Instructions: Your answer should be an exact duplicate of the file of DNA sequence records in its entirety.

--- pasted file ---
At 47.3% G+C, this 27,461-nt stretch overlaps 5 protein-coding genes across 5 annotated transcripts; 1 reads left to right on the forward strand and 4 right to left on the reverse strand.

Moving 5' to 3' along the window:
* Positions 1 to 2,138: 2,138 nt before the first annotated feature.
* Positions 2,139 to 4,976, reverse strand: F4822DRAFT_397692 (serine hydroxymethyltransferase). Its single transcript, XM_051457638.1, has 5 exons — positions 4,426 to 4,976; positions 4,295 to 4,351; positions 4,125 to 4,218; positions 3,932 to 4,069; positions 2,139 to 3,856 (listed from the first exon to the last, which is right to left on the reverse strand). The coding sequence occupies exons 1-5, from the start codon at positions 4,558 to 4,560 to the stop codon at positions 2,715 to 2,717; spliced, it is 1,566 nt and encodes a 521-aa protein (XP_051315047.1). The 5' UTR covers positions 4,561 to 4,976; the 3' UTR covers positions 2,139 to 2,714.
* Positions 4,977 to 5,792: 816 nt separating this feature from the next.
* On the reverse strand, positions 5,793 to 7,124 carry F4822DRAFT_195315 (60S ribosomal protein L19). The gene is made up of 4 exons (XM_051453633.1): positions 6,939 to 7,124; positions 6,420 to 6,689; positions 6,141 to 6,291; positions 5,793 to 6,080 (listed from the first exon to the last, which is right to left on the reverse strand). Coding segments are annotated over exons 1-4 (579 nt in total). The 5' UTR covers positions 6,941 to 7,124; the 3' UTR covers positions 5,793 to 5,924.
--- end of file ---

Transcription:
At 47.3% G+C, this 27,461-nt stretch overlaps 5 protein-coding genes across 5 annotated transcripts; 1 reads left to right on the forward strand and 4 right to left on the reverse strand.

Moving 5' to 3' along the window:
* Positions 1 to 2,138: 2,138 nt before the first annotated feature.
* Positions 2,139 to 4,976, reverse strand: F4822DRAFT_397692 (serine hydroxymethyltransferase). Its single transcript, XM_051457638.1, has 5 exons — positions 4,426 to 4,976; positions 4,295 to 4,351; positions 4,125 to 4,218; positions 3,932 to 4,069; positions 2,139 to 3,856 (listed from the first exon to the last, which is right to left on the reverse strand). The coding sequence occupies exons 1-5, from the start codon at positions 4,558 to 4,560 to the stop codon at positions 2,715 to 2,717; spliced, it is 1,566 nt and encodes a 521-aa protein (XP_051315047.1). The 5' UTR covers positions 4,561 to 4,976; the 3' UTR covers positions 2,139 to 2,714.
* Positions 4,977 to 5,792: 816 nt separating this feature from the next.
* On the reverse strand, positions 5,793 to 7,124 carry F4822DRAFT_195315 (60S ribosomal protein L19). The gene is made up of 4 exons (XM_051453633.1): positions 6,939 to 7,124; positions 6,420 to 6,689; positions 6,141 to 6,291; positions 5,793 to 6,080 (listed from the first exon to the last, which is right to left on the reverse strand). Coding segments are annotated over exons 1-4 (579 nt in total). The 5' UTR covers positions 6,941 to 7,124; the 3' UTR covers positions 5,793 to 5,924.